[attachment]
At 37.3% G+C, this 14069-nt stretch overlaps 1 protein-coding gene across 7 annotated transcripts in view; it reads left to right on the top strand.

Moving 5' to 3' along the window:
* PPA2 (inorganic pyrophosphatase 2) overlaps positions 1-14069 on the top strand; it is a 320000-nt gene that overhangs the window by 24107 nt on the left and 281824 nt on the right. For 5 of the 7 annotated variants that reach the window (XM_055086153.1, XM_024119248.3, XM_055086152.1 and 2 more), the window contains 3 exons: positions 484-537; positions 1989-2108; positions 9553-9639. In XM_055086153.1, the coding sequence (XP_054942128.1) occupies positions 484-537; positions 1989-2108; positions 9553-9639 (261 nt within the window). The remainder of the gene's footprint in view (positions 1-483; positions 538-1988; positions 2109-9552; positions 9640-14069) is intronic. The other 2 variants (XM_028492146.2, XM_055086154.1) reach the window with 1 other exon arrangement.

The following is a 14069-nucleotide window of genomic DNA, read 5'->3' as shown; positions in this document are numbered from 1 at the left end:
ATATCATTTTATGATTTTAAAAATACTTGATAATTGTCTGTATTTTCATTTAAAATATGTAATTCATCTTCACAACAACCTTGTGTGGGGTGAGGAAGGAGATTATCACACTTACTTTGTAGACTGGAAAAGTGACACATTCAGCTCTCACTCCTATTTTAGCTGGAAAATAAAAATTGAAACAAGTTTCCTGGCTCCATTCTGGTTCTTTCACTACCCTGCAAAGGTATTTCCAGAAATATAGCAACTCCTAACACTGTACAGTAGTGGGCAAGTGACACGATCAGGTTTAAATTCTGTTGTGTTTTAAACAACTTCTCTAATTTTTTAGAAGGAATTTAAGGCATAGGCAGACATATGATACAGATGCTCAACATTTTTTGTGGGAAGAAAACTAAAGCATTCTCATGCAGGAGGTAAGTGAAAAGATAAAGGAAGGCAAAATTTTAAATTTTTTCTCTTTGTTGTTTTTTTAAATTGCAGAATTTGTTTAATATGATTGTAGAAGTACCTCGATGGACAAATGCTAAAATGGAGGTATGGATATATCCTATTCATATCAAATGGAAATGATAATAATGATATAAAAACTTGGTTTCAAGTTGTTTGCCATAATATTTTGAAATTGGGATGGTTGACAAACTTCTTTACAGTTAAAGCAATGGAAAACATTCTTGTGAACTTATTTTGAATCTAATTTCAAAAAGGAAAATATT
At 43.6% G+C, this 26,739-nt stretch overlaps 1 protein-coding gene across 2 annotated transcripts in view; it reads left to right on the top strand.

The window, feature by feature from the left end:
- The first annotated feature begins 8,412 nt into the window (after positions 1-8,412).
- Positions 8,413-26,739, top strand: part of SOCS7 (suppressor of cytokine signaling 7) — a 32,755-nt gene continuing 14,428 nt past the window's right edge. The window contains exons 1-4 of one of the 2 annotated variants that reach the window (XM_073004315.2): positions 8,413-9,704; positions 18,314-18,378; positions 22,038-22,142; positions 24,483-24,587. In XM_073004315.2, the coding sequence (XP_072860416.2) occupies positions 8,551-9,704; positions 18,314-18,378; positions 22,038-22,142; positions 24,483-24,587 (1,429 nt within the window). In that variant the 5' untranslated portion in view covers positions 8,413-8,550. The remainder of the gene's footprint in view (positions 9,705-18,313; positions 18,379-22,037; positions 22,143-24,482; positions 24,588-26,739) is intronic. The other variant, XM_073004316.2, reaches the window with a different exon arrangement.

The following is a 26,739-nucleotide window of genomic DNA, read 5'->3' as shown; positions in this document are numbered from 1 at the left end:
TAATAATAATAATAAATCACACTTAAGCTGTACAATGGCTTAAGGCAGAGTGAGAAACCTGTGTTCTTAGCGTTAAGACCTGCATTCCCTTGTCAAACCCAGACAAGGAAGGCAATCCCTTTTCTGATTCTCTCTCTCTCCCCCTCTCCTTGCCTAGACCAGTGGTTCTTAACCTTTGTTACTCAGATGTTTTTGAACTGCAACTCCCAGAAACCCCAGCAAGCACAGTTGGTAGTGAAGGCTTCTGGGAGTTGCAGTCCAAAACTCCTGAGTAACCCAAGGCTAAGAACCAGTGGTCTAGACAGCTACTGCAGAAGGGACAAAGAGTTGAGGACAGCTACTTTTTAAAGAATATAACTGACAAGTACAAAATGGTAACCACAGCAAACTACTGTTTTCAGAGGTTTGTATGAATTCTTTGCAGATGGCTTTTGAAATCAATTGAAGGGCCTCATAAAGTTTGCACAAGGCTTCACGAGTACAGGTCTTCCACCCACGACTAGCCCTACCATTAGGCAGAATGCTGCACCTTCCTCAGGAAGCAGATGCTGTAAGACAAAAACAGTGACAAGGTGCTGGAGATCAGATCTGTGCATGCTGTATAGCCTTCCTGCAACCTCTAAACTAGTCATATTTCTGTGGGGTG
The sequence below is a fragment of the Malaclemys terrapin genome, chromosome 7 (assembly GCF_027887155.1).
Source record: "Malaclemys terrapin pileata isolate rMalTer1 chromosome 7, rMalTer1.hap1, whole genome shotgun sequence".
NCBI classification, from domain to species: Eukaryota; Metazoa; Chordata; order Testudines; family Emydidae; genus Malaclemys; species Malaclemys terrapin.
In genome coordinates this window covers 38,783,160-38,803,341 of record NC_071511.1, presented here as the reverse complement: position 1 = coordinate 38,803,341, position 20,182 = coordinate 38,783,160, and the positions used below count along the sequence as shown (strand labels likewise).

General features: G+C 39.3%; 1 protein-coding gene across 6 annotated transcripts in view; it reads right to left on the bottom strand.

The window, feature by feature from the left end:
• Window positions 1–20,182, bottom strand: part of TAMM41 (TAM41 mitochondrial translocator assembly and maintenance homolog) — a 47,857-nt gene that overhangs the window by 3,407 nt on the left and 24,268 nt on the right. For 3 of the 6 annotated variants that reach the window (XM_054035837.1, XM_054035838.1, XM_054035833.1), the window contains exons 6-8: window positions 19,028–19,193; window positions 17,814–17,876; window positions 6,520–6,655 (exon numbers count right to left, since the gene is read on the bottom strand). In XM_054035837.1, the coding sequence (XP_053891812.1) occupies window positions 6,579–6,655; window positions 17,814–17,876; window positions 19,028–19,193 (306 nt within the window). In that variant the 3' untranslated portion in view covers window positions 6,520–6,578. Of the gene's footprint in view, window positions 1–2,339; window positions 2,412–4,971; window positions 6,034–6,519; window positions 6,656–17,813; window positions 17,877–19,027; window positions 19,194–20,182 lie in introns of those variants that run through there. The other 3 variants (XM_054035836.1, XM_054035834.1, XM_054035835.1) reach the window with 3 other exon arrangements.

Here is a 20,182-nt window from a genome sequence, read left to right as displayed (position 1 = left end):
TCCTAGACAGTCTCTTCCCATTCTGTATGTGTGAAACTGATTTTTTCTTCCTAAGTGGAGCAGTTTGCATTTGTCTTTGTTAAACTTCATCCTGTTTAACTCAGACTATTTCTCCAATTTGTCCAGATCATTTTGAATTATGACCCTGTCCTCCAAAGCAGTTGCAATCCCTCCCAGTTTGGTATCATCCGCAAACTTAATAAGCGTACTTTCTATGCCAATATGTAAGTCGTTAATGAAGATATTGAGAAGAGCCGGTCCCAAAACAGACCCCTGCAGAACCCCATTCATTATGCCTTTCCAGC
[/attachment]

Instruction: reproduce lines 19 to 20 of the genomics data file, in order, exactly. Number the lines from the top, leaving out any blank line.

Here is a 20,182-nt window from a genome sequence, read left to right as displayed (position 1 = left end):
TCCTAGACAGTCTCTTCCCATTCTGTATGTGTGAAACTGATTTTTTCTTCCTAAGTGGAGCAGTTTGCATTTGTCTTTGTTAAACTTCATCCTGTTTAACTCAGACTATTTCTCCAATTTGTCCAGATCATTTTGAATTATGACCCTGTCCTCCAAAGCAGTTGCAATCCCTCCCAGTTTGGTATCATCCGCAAACTTAATAAGCGTACTTTCTATGCCAATATGTAAGTCGTTAATGAAGATATTGAGAAGAGCCGGTCCCAAAACAGACCCCTGCAGAACCCCATTCATTATGCCTTTCCAGC